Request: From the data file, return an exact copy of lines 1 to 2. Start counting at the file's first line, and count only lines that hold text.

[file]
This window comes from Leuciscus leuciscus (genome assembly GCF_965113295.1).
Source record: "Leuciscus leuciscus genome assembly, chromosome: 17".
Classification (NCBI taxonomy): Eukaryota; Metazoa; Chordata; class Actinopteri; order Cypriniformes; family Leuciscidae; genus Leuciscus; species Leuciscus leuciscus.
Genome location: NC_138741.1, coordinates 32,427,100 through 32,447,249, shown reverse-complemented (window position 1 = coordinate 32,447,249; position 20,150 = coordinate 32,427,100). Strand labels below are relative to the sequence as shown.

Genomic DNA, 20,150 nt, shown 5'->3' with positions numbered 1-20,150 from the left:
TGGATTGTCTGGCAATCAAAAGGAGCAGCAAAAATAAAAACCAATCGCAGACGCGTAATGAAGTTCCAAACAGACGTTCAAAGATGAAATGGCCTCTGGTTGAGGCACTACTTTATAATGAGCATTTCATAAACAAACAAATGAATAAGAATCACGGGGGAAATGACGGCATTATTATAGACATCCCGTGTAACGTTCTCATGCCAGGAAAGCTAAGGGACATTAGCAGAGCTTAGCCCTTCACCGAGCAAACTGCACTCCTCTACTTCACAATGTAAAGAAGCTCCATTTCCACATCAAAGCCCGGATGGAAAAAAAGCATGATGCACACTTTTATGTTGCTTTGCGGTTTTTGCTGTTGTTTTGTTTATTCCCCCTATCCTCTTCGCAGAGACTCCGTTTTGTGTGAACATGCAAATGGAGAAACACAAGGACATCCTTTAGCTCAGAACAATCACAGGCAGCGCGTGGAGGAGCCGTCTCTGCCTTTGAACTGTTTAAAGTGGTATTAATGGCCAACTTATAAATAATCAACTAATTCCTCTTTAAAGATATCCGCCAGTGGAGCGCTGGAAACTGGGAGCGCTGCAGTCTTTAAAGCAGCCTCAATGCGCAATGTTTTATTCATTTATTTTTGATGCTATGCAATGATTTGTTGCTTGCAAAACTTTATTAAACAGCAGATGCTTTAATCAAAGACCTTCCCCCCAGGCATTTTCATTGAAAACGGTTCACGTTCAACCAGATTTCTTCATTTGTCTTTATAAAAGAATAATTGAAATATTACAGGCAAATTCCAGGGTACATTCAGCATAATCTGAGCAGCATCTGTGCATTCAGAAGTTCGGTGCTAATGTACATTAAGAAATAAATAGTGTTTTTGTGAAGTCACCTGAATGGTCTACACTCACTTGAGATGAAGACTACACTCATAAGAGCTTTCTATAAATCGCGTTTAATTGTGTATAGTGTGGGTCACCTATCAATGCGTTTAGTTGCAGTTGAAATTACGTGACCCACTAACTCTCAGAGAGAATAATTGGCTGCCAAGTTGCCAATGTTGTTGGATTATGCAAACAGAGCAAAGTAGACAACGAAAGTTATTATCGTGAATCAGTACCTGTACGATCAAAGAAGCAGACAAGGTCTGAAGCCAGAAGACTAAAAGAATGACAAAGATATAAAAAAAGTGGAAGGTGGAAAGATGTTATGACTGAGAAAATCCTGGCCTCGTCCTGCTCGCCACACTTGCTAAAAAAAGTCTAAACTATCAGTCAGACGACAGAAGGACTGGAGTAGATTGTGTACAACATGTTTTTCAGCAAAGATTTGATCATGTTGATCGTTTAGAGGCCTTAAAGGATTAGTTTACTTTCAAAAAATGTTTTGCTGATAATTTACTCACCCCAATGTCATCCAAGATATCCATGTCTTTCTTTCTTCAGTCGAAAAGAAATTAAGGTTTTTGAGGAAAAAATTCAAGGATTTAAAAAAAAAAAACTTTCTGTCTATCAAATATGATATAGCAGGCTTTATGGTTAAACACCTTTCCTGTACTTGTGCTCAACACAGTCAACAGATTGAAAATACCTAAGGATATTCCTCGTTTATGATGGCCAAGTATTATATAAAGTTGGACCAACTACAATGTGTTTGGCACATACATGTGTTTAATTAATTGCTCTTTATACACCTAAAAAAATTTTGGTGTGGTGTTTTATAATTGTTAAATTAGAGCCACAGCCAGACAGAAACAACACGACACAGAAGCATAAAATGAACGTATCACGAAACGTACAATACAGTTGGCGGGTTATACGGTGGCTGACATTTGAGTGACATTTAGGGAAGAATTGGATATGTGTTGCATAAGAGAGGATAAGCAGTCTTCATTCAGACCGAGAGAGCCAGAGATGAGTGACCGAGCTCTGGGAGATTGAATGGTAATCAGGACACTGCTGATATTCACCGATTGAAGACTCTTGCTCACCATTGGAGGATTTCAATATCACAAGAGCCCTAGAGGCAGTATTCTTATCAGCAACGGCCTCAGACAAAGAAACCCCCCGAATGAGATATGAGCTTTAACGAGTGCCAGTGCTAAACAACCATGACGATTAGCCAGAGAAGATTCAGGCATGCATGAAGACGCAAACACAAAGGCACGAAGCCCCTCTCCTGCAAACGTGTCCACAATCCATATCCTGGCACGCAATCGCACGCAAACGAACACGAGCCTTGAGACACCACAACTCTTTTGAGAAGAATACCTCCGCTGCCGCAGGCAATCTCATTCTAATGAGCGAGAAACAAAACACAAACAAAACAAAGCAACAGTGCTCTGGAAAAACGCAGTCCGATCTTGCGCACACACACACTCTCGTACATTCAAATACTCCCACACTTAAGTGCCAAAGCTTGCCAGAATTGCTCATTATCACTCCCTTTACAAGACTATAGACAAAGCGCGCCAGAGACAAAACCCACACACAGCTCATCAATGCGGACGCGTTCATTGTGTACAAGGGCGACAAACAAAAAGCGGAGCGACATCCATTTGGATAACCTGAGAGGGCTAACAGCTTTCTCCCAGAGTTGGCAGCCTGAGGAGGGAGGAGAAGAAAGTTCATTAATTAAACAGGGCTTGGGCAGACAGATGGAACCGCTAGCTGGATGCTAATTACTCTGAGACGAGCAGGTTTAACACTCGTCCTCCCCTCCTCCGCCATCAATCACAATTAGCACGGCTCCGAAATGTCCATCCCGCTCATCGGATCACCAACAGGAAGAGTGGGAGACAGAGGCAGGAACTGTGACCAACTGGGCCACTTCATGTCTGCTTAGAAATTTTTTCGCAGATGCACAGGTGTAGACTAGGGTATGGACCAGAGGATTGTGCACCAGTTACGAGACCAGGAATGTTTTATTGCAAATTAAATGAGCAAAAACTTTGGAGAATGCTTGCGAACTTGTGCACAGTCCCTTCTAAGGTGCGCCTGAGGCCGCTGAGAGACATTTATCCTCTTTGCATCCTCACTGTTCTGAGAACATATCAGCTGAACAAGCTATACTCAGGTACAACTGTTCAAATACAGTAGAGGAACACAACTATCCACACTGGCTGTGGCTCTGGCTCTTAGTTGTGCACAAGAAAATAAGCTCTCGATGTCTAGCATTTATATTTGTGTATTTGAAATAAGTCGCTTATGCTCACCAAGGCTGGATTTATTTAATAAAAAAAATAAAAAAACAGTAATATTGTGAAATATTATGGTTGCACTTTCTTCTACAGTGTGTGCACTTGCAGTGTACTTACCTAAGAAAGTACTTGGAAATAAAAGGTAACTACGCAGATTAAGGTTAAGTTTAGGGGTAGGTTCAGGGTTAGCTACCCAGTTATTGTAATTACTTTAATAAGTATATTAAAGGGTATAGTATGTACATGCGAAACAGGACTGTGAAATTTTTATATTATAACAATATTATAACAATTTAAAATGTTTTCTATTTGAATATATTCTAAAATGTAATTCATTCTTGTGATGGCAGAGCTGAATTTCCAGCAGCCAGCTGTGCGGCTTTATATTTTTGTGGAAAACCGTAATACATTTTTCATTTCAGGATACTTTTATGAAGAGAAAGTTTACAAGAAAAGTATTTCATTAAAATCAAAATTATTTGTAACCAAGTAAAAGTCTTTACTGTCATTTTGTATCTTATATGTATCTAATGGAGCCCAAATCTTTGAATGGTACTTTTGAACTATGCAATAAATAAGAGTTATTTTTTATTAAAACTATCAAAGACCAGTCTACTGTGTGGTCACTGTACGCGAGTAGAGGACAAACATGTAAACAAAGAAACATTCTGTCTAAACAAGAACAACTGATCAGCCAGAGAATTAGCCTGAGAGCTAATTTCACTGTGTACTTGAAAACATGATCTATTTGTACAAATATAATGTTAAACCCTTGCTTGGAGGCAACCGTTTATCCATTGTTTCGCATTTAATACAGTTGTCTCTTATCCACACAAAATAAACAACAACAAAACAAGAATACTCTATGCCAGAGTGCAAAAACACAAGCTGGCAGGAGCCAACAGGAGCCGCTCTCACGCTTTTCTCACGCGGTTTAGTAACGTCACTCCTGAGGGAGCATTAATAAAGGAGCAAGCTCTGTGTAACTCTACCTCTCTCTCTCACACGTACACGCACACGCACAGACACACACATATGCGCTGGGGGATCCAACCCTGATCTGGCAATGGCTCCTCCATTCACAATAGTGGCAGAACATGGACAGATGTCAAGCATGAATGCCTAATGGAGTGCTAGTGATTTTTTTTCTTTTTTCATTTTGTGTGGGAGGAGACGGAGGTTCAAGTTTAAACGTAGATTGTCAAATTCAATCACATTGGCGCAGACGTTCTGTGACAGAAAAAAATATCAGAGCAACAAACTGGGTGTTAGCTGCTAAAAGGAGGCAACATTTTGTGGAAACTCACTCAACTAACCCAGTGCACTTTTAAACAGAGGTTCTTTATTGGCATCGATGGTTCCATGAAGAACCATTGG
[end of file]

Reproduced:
This window comes from Leuciscus leuciscus (genome assembly GCF_965113295.1).
Source record: "Leuciscus leuciscus genome assembly, chromosome: 17".